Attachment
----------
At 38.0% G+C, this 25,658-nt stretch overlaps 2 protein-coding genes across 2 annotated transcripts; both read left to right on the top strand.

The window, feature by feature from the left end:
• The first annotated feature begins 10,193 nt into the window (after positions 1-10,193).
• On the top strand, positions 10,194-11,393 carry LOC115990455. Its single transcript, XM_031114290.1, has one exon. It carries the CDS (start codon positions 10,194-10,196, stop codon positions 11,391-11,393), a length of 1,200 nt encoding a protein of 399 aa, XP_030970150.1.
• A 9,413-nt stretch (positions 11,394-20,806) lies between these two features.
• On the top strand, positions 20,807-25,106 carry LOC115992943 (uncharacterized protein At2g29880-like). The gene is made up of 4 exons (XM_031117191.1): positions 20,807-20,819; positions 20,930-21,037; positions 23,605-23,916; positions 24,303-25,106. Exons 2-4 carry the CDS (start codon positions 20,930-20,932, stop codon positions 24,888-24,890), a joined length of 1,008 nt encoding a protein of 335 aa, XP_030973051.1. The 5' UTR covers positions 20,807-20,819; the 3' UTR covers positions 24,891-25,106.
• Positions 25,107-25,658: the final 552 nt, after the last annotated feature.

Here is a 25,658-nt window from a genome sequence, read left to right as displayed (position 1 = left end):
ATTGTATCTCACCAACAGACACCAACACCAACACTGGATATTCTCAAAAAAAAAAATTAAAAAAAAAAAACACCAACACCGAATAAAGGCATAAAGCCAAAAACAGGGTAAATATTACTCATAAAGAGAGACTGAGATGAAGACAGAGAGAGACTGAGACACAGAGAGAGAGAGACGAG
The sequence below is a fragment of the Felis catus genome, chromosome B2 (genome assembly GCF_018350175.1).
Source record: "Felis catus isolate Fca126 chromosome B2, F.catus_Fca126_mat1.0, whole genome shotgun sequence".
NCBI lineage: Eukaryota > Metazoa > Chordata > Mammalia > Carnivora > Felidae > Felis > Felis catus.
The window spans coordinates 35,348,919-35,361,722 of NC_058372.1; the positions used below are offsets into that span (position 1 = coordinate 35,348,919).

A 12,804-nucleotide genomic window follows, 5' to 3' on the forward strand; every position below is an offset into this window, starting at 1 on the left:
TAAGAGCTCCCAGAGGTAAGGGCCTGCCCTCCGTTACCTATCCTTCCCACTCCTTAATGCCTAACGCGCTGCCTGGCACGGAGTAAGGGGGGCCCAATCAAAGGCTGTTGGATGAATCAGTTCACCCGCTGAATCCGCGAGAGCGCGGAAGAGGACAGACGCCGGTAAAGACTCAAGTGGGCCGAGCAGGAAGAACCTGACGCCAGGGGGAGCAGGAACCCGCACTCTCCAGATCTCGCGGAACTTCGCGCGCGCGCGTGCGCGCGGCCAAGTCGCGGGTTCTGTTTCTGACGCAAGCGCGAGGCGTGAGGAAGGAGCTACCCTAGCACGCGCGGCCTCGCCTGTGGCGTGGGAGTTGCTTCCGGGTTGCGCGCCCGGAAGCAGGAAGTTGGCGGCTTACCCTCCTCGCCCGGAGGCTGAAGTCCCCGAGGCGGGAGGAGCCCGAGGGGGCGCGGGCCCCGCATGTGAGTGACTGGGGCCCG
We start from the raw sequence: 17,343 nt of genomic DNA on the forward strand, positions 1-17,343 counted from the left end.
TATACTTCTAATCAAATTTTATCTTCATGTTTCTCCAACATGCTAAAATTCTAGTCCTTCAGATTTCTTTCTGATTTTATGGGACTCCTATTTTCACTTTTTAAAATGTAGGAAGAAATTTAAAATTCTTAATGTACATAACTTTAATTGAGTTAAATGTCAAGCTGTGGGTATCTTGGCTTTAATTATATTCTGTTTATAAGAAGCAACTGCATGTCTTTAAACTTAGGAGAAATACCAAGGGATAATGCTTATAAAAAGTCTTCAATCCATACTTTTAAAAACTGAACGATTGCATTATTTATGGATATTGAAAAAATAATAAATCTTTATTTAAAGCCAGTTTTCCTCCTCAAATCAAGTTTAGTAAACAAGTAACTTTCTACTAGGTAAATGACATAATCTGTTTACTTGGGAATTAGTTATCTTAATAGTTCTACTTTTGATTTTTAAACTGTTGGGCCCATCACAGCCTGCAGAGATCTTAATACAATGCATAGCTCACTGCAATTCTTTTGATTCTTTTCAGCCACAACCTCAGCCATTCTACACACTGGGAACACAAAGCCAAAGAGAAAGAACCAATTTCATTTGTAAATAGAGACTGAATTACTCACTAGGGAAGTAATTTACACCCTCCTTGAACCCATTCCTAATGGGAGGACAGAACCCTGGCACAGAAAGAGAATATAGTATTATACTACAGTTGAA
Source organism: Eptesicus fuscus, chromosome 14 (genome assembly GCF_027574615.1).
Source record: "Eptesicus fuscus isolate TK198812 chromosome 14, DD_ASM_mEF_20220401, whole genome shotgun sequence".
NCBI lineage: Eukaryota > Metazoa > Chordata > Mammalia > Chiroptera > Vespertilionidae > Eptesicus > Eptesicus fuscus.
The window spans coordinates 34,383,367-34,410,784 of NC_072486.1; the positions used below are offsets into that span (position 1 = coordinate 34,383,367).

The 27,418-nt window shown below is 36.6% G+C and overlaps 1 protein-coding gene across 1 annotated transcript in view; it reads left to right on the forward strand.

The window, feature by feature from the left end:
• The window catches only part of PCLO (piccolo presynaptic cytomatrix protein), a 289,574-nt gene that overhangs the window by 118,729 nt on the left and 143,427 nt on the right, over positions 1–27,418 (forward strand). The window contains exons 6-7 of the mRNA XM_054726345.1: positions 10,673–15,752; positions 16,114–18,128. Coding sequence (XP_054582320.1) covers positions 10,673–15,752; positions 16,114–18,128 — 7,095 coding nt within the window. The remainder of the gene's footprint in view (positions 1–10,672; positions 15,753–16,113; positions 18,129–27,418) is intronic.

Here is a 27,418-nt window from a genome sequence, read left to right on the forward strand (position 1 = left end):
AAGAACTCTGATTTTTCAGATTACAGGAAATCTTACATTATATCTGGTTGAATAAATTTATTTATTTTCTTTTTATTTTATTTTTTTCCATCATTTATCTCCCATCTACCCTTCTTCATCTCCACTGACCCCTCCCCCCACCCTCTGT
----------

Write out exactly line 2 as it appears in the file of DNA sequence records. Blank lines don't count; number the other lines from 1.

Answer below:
The window, feature by feature from the left end: